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Mary Corbet

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I learned to embroider when I was a kid, when everyone was really into cross stitch (remember the '80s?). Eventually, I migrated to surface embroidery, teaching myself with whatever I could get my hands on...read more

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Reader’s Treasure: An Embroidered Footstool in Crewel

 

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Quite a while ago, Stephi contacted me with pictures of a footstool that’s been in her family since as long as she can remember. I think it’s a charming piece of needlework, so I thought I’d let you take a look, too!

Stephi’s mom dabbled in antiques, and now Stephi has ended up with many of the treasures her mother collected. Among them was this footstool, which she’d like to know something about. I told her the most basic information that I could gather from the picture – specifically, it is crewel work, it looks like it’s embroidered on linen twill out of wool. I’m positively no expert on this type of thing, but I did make some suggestions on where she could take it for more accurate information!

In the meantime, the piece is a pleasure to look at – and I like the story it tells (or at least, the story I think it tells!)

Hand Embroidered Footstool in Crewel Work

I like the simple scene – the horseman at a run, through flowered fields and trees, the house in the background… perhaps a young suitor rushing to his sweetheart?

The base of the picture is not really noticed at first glance, but it is the base of the picture, I think, that’s most impressive, with the subtle long-and-short stitch shading, and the inset flowers.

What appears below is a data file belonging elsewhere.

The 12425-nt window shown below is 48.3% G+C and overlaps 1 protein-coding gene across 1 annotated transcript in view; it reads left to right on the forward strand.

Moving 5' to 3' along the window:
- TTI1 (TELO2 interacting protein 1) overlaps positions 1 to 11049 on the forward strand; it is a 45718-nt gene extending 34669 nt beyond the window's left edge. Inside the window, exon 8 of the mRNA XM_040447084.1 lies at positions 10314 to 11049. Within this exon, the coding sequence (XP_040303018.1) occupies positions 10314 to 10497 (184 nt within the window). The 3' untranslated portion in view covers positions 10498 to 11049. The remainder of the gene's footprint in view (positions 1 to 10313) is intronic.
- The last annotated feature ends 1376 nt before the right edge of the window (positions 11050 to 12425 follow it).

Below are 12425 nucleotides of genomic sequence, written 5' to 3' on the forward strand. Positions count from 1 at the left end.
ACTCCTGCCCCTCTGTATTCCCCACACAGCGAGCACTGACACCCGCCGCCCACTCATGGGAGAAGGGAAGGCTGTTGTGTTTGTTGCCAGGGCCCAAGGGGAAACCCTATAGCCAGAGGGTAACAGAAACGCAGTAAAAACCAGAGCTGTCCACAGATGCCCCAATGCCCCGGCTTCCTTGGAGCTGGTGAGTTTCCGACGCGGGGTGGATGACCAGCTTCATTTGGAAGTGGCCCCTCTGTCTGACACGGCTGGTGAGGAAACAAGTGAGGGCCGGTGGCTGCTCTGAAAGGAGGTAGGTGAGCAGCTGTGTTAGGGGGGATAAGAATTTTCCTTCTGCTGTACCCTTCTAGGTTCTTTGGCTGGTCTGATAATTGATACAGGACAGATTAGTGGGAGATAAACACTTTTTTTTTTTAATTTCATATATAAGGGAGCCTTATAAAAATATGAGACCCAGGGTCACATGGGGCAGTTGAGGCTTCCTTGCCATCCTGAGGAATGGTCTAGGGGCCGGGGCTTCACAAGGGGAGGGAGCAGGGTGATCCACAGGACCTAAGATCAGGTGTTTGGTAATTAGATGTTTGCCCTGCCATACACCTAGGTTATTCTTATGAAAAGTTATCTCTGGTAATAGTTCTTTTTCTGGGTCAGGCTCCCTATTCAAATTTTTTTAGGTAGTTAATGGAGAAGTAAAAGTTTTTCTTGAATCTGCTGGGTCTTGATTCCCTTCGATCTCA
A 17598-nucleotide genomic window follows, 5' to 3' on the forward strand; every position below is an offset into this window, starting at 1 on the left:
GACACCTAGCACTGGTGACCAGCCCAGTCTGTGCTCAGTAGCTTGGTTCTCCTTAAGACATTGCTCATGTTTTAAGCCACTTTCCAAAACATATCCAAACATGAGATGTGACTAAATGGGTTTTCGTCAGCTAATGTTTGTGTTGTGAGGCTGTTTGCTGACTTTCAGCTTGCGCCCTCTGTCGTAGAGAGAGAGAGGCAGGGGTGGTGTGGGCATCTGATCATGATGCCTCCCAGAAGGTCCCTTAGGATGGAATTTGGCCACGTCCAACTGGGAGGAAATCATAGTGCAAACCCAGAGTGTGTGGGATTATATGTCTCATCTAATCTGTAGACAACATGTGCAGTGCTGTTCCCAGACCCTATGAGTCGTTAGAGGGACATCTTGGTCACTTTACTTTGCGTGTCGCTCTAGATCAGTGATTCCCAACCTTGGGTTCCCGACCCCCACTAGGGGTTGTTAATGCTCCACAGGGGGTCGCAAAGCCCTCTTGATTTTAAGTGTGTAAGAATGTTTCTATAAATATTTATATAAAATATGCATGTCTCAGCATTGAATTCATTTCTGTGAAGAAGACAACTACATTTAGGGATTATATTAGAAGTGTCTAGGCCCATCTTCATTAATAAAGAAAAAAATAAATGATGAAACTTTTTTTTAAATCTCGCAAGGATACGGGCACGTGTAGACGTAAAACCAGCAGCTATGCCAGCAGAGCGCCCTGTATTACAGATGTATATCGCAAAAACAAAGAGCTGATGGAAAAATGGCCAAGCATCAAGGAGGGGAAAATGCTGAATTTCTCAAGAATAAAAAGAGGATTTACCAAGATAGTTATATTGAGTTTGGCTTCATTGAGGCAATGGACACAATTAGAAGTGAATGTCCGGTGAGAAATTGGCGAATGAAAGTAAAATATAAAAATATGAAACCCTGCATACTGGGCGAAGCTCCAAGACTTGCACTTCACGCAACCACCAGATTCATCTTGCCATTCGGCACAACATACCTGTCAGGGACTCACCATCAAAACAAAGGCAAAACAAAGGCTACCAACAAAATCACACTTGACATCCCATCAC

Hand Embroidered Footstool in Crewel Work

I like the little red house on the hill, with the strange-looking trees looming over it. The smoke curls up in a welcoming way; supper, perhaps, is being readied? Or the hearth prepared for an evening of good company?

Hand Embroidered Footstool in Crewel Work

An apple tree? Or an oversized rose bush? The variety of shades of pink might point to a rose tree… the roundness of the fruit might point to an apple tree. In any case, it’s a splash of color that balances very nicely the red house on the other side of the piece. I’m inclined towards roses, because of the layered look of the pink flowers.

Hand Embroidered Footstool in Crewel Work

Also, the proportion of the blue flowers seems to suggest the previous photo is one of a rose bush. The blue flowers dwarf the rider, just as the rose bush is somewhat grand in size.

Perhaps the rider’s going to pass behind the blue flowers, and the large flowers are meant to give a sense of depth to the scene. But if that were the case, the horse’s feet would not be showing so far down into the grass in the front.

Perhaps the flowers are just oversized. Maybe in his perfect world, the flowers grow larger than life.

Hand Embroidered Footstool in Crewel Work

There he is, rushing along on his strangely pale horse with the strange rump. As he rushes along, the horse’s tail and mane stream out behind (and so does the rider’s pony tail, in a stumpy sort of way). The horse’s legs gallop, and the rider’s posture – leaning forward in anticipation – indicate his eagerness to get wherever it is he’s heading. It must be to his sweetheart!